A benefit of the Library of America’s strictly chronological presentation is that it highlights the vagaries of Updike’s inspiration, so that a haunting major story like “The Hermit” can be immediately followed by “During the Jurassic”, an engaging goof about dinosaurs enjoying a suburban cocktail party. Also, the wit of these early stories could be the subject of a separate appreciation. Weeks after reading “A Madman”, I still haven’t been able to dispel from my head this image of a young American couple, at Oxford for a year of study, adjusting to English academic housing: “In the morning, dressing, my wife and I skipped in and out of the radiant influence of the electric heater like a nymph and satyr competing at a shrine.”
In the introduction to a 2003 collection of his early short fiction, Updike declared, in a phrase that has become all but canonical, “My only duty was to describe reality as it had come to me, to give the mundane its beautiful due.” That’s a succinct summary of his artistic credo, of course, but it doesn’t quite do justice to the experience of reading all these stories, in order, over the course of several weeks. For starters, there’s a curious fact about the mundane: given the passage of enough time, it gets transmuted into a kind of exotica. It’s an effect that registers as early as the second story in the collection, 1954’s “Friends from Philadelphia”, with this matter-of-fact courtesy:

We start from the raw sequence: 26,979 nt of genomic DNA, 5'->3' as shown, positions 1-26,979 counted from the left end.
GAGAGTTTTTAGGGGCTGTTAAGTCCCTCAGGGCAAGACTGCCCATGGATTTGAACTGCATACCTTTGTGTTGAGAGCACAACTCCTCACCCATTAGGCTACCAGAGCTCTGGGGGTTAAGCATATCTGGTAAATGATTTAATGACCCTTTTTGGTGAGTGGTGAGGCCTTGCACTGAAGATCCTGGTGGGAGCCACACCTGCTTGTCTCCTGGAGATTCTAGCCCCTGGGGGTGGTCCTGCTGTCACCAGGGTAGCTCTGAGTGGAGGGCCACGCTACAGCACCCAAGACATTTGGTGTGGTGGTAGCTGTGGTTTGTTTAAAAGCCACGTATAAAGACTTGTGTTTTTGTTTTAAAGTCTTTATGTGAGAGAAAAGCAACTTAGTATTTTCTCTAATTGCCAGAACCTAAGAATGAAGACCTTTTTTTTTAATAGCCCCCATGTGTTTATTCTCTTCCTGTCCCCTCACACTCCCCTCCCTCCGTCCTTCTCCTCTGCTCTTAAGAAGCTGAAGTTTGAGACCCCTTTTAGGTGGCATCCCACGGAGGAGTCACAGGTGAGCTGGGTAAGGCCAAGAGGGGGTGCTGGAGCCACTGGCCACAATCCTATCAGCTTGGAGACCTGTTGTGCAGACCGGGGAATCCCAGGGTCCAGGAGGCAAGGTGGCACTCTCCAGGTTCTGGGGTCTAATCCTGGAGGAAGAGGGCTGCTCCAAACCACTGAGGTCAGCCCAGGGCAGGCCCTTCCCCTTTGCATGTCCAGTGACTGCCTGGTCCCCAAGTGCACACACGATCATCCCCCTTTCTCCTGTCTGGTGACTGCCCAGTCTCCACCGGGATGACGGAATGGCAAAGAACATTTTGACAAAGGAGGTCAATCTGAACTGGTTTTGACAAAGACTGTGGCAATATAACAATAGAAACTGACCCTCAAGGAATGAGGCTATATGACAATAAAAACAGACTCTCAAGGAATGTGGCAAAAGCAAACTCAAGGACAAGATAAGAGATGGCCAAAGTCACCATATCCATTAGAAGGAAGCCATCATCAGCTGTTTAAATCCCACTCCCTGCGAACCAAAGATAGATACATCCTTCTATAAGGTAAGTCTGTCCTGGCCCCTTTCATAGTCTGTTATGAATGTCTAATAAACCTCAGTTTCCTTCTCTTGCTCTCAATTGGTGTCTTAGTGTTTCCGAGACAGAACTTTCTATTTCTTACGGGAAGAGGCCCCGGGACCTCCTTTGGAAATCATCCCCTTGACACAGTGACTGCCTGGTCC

Mrs. Lutz shook a wrinkled pack of Herbert Tareytons at him. “Smoke?” she said.
The unfamiliar brand name only adds to the piquancy of a middle-aged woman’s offering of a cigarette to her daughter’s teenage visitor. (It’s a trope in the early stories: everybody lights up.) A few years later, the hero of “Unstuck” (1961) is trying to shovel his “1960 Plymouth SonoRamic Commando V-8, with fins” out of the driveway the morning after a blizzard; after marveling at the name of the car, which sounds like something out of The Jetsons, my immediate reaction was to think, “With fins? No wonder he can’t get it out of the snow!”